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I met a lovely lady this morning who told me a lot about the history of the church that stands in the middle of our village.

The part shown here is “The Old part” and it was built between 1120-1140 by a man who also participated in the construction of The Cathedral of Lund. His name Carl Stonemaster (in Swedish: Stenmästare) says a lot about him.

“The New part” came 1895-1896 because they needed more room. But the economy was poor so they kept the old part, luckily for us. It gives a certain solemnity to visit a place that old. They also raised the tower by twice the height.

Inside the altar is from 1632 and a real treasure. Remarkable renaissance sculpture from this part of the world. The pulpit and the font is from this time also.

It’s amazing what a morning walk may teach us.

Lotta

 

19 thoughts on “A village church

  1. The fact that it’s still standing says a lot about the importance of religion and God to a community. Knowing its history gives even more of an appreciation for its existence. It certainly is a beautiful building. Thank you for sharing, Lotta.

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  2. Thank you Lotta! What a treat! I’ve not been to Sweden yet but hope one day to do so. I have next to me some family genealogy (father’s) going back as far as 1830. There are a few locations but I haven’t a clue what it all means. I’ve tried searching online but they all seem to be remote. The family went to Canada in 1869 and later to America. We do know that several of the family members did return to Sweden but little more than that. It was such a treat to have this little window into the Country.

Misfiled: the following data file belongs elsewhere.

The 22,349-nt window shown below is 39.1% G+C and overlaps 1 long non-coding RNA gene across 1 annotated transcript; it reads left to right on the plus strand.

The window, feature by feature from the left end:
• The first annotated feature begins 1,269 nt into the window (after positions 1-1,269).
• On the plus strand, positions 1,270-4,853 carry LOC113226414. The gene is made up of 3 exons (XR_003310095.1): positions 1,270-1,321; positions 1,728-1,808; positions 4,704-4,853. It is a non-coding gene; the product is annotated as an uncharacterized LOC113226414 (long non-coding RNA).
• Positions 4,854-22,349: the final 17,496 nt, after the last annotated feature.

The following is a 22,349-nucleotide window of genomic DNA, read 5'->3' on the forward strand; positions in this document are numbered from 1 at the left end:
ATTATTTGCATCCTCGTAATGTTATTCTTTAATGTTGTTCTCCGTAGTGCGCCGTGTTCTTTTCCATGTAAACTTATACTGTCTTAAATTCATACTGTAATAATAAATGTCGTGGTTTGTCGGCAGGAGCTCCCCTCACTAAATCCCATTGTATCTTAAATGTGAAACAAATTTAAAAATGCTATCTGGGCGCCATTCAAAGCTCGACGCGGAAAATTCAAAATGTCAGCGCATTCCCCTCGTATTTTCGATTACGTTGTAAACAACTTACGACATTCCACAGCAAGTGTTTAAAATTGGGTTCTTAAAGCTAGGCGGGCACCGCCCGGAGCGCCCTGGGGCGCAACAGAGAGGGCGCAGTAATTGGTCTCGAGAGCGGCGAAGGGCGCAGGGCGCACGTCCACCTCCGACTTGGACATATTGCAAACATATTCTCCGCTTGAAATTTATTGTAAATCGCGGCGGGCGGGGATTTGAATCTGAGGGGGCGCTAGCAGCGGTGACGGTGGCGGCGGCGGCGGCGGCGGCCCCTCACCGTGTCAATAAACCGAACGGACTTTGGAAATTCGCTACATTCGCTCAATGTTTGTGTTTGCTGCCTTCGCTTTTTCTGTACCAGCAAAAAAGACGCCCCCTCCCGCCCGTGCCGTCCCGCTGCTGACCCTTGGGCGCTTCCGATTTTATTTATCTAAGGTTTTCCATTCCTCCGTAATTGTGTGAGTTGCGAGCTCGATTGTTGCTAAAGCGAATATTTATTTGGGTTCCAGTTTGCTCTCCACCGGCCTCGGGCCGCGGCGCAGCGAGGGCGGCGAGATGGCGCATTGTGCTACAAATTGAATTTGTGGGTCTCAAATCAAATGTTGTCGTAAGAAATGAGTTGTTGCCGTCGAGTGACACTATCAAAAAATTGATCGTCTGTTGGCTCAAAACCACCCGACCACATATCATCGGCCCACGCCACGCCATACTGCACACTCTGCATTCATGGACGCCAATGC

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      1. There are two places listed on these documents and I would love to find out more about them. My great-grandfather was born in Alfta, Halsingsland Parish Sweden. His mother was from a place called Vingsbo Ofvanaker, Sweden. The last name, Forslund but there are many other names. The family went to Canada around 1869 but some returned. My great-grandfather Peter Ruben went on to America. His sister Anna returned with her parents and she died there in 1899 at about the age of 40.
        I really don’t know where to begin as I would love to know all I can. However, any photos of Sweden are a true delight!

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        1. I have a letter written in Swedish that someone translated for the family years ago and there are also copies of pages from a journal when a distant relative crossed the plains of America in a covered wagon. I’ve been thinking of using those as the base for a short story.

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        2. If I could scan it, possibly. However, my scanner is not working and the budget is tight right now. I would be happy to email or post if I had an address? Then if you felt like it, you could see where it goes?
          It may seem strange because I didn’t know about any of my father’s family until late 2005. All these documents are like a huge brightly wrapped present!

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  3. Lotta I love churches because they are usually steeped in history, this one is beautiful. The modern churches don’t get me excited at all. I love cathedrals especially and went to every one possible when I lived in England.

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